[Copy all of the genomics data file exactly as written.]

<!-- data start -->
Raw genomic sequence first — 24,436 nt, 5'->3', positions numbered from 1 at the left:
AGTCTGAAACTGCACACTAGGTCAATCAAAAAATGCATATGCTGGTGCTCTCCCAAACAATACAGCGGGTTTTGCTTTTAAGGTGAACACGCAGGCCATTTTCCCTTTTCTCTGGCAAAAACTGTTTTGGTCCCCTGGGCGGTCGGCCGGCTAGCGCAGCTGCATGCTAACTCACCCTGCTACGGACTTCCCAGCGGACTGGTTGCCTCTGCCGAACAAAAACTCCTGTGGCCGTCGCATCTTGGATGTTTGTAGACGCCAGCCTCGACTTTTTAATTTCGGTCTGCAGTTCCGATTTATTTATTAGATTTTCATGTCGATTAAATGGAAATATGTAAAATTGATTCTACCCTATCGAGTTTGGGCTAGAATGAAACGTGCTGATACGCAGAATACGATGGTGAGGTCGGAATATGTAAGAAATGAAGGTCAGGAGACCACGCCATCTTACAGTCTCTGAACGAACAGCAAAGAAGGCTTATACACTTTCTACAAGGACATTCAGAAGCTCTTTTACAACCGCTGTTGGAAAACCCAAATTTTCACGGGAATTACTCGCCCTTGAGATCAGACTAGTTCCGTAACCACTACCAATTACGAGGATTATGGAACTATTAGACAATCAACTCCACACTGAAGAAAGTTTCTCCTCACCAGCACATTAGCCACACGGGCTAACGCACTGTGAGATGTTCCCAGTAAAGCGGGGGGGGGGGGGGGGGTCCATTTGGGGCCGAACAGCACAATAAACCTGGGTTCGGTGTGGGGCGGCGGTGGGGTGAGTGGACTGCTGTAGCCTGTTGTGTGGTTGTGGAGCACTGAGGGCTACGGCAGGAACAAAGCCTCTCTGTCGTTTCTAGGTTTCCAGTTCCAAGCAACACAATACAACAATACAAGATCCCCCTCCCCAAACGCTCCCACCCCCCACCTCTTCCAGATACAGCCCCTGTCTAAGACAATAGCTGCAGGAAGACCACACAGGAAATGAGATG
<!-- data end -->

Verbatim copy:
Raw genomic sequence first — 24,436 nt, 5'->3', positions numbered from 1 at the left:
AGTCTGAAACTGCACACTAGGTCAATCAAAAAATGCATATGCTGGTGCTCTCCCAAACAATACAGCGGGTTTTGCTTTTAAGGTGAACACGCAGGCCATTTTCCCTTTTCTCTGGCAAAAACTGTTTTGGTCCCCTGGGCGGTCGGCCGGCTAGCGCAGCTGCATGCTAACTCACCCTGCTACGGACTTCCCAGCGGACTGGTTGCCTCTGCCGAACAAAAACTCCTGTGGCCGTCGCATCTTGGATGTTTGTAGACGCCAGCCTCGACTTTTTAATTTCGGTCTGCAGTTCCGATTTATTTATTAGATTTTCATGTCGATTAAATGGAAATATGTAAAATTGATTCTACCCTATCGAGTTTGGGCTAGAATGAAACGTGCTGATACGCAGAATACGATGGTGAGGTCGGAATATGTAAGAAATGAAGGTCAGGAGACCACGCCATCTTACAGTCTCTGAACGAACAGCAAAGAAGGCTTATACACTTTCTACAAGGACATTCAGAAGCTCTTTTACAACCGCTGTTGGAAAACCCAAATTTTCACGGGAATTACTCGCCCTTGAGATCAGACTAGTTCCGTAACCACTACCAATTACGAGGATTATGGAACTATTAGACAATCAACTCCACACTGAAGAAAGTTTCTCCTCACCAGCACATTAGCCACACGGGCTAACGCACTGTGAGATGTTCCCAGTAAAGCGGGGGGGGGGGGGGGGGTCCATTTGGGGCCGAACAGCACAATAAACCTGGGTTCGGTGTGGGGCGGCGGTGGGGTGAGTGGACTGCTGTAGCCTGTTGTGTGGTTGTGGAGCACTGAGGGCTACGGCAGGAACAAAGCCTCTCTGTCGTTTCTAGGTTTCCAGTTCCAAGCAACACAATACAACAATACAAGATCCCCCTCCCCAAACGCTCCCACCCCCCACCTCTTCCAGATACAGCCCCTGTCTAAGACAATAGCTGCAGGAAGACCACACAGGAAATGAGATG